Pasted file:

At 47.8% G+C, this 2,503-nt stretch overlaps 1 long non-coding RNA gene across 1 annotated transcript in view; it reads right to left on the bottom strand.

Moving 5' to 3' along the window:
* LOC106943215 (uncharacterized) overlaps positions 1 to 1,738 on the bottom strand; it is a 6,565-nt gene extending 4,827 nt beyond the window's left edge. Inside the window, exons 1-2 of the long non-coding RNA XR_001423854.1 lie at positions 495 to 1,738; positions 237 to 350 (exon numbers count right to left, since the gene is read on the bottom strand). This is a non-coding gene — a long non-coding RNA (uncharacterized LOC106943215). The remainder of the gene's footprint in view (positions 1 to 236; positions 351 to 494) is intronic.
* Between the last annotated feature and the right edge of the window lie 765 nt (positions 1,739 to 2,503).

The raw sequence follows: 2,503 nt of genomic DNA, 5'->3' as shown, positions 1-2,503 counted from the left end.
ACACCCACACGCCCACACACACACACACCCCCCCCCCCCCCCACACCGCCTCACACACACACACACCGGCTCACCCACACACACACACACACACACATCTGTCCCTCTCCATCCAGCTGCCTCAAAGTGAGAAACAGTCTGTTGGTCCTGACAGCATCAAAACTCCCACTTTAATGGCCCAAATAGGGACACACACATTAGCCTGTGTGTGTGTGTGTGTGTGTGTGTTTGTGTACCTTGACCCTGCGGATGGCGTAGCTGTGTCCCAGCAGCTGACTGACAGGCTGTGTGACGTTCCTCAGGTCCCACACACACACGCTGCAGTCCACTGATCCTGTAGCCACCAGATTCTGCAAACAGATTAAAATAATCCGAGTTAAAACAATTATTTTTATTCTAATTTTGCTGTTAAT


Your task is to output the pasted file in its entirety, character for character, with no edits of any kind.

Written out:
At 47.8% G+C, this 2,503-nt stretch overlaps 1 long non-coding RNA gene across 1 annotated transcript in view; it reads right to left on the bottom strand.

Moving 5' to 3' along the window:
* LOC106943215 (uncharacterized) overlaps positions 1 to 1,738 on the bottom strand; it is a 6,565-nt gene extending 4,827 nt beyond the window's left edge. Inside the window, exons 1-2 of the long non-coding RNA XR_001423854.1 lie at positions 495 to 1,738; positions 237 to 350 (exon numbers count right to left, since the gene is read on the bottom strand). This is a non-coding gene — a long non-coding RNA (uncharacterized LOC106943215). The remainder of the gene's footprint in view (positions 1 to 236; positions 351 to 494) is intronic.
* Between the last annotated feature and the right edge of the window lie 765 nt (positions 1,739 to 2,503).

The raw sequence follows: 2,503 nt of genomic DNA, 5'->3' as shown, positions 1-2,503 counted from the left end.
ACACCCACACGCCCACACACACACACACCCCCCCCCCCCCCCACACCGCCTCACACACACACACACCGGCTCACCCACACACACACACACACACACATCTGTCCCTCTCCATCCAGCTGCCTCAAAGTGAGAAACAGTCTGTTGGTCCTGACAGCATCAAAACTCCCACTTTAATGGCCCAAATAGGGACACACACATTAGCCTGTGTGTGTGTGTGTGTGTGTGTGTTTGTGTACCTTGACCCTGCGGATGGCGTAGCTGTGTCCCAGCAGCTGACTGACAGGCTGTGTGACGTTCCTCAGGTCCCACACACACACGCTGCAGTCCACTGATCCTGTAGCCACCAGATTCTGCAAACAGATTAAAATAATCCGAGTTAAAACAATTATTTTTATTCTAATTTTGCTGTTAAT